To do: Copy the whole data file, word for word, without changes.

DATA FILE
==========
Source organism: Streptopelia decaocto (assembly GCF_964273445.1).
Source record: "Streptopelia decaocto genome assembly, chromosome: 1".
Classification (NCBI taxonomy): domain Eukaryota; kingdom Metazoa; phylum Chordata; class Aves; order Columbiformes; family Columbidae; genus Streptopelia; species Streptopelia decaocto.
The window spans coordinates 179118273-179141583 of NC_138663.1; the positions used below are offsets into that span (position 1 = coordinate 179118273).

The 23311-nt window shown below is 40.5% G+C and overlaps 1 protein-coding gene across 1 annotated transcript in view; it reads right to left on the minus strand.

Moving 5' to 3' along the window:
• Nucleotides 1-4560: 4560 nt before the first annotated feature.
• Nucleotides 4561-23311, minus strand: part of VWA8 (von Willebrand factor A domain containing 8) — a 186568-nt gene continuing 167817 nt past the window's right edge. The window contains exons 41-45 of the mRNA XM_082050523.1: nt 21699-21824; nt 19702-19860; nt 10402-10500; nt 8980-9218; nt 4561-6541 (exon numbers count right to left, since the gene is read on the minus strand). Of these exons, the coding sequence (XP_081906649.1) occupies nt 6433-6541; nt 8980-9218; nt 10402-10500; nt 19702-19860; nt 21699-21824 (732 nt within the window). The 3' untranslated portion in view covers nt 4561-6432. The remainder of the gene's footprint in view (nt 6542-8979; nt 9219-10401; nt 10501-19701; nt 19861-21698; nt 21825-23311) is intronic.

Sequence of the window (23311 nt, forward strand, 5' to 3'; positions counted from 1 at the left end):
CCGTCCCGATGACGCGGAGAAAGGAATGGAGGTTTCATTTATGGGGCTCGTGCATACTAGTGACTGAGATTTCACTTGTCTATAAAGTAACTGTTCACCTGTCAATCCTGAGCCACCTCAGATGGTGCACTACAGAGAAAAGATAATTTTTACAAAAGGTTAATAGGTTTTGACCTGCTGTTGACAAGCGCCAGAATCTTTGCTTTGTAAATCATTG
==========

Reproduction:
Source organism: Streptopelia decaocto (assembly GCF_964273445.1).
Source record: "Streptopelia decaocto genome assembly, chromosome: 1".
Classification (NCBI taxonomy): domain Eukaryota; kingdom Metazoa; phylum Chordata; class Aves; order Columbiformes; family Columbidae; genus Streptopelia; species Streptopelia decaocto.
The window spans coordinates 179118273-179141583 of NC_138663.1; the positions used below are offsets into that span (position 1 = coordinate 179118273).

The 23311-nt window shown below is 40.5% G+C and overlaps 1 protein-coding gene across 1 annotated transcript in view; it reads right to left on the minus strand.

Moving 5' to 3' along the window:
• Nucleotides 1-4560: 4560 nt before the first annotated feature.
• Nucleotides 4561-23311, minus strand: part of VWA8 (von Willebrand factor A domain containing 8) — a 186568-nt gene continuing 167817 nt past the window's right edge. The window contains exons 41-45 of the mRNA XM_082050523.1: nt 21699-21824; nt 19702-19860; nt 10402-10500; nt 8980-9218; nt 4561-6541 (exon numbers count right to left, since the gene is read on the minus strand). Of these exons, the coding sequence (XP_081906649.1) occupies nt 6433-6541; nt 8980-9218; nt 10402-10500; nt 19702-19860; nt 21699-21824 (732 nt within the window). The 3' untranslated portion in view covers nt 4561-6432. The remainder of the gene's footprint in view (nt 6542-8979; nt 9219-10401; nt 10501-19701; nt 19861-21698; nt 21825-23311) is intronic.

Sequence of the window (23311 nt, forward strand, 5' to 3'; positions counted from 1 at the left end):
CCGTCCCGATGACGCGGAGAAAGGAATGGAGGTTTCATTTATGGGGCTCGTGCATACTAGTGACTGAGATTTCACTTGTCTATAAAGTAACTGTTCACCTGTCAATCCTGAGCCACCTCAGATGGTGCACTACAGAGAAAAGATAATTTTTACAAAAGGTTAATAGGTTTTGACCTGCTGTTGACAAGCGCCAGAATCTTTGCTTTGTAAATCATTG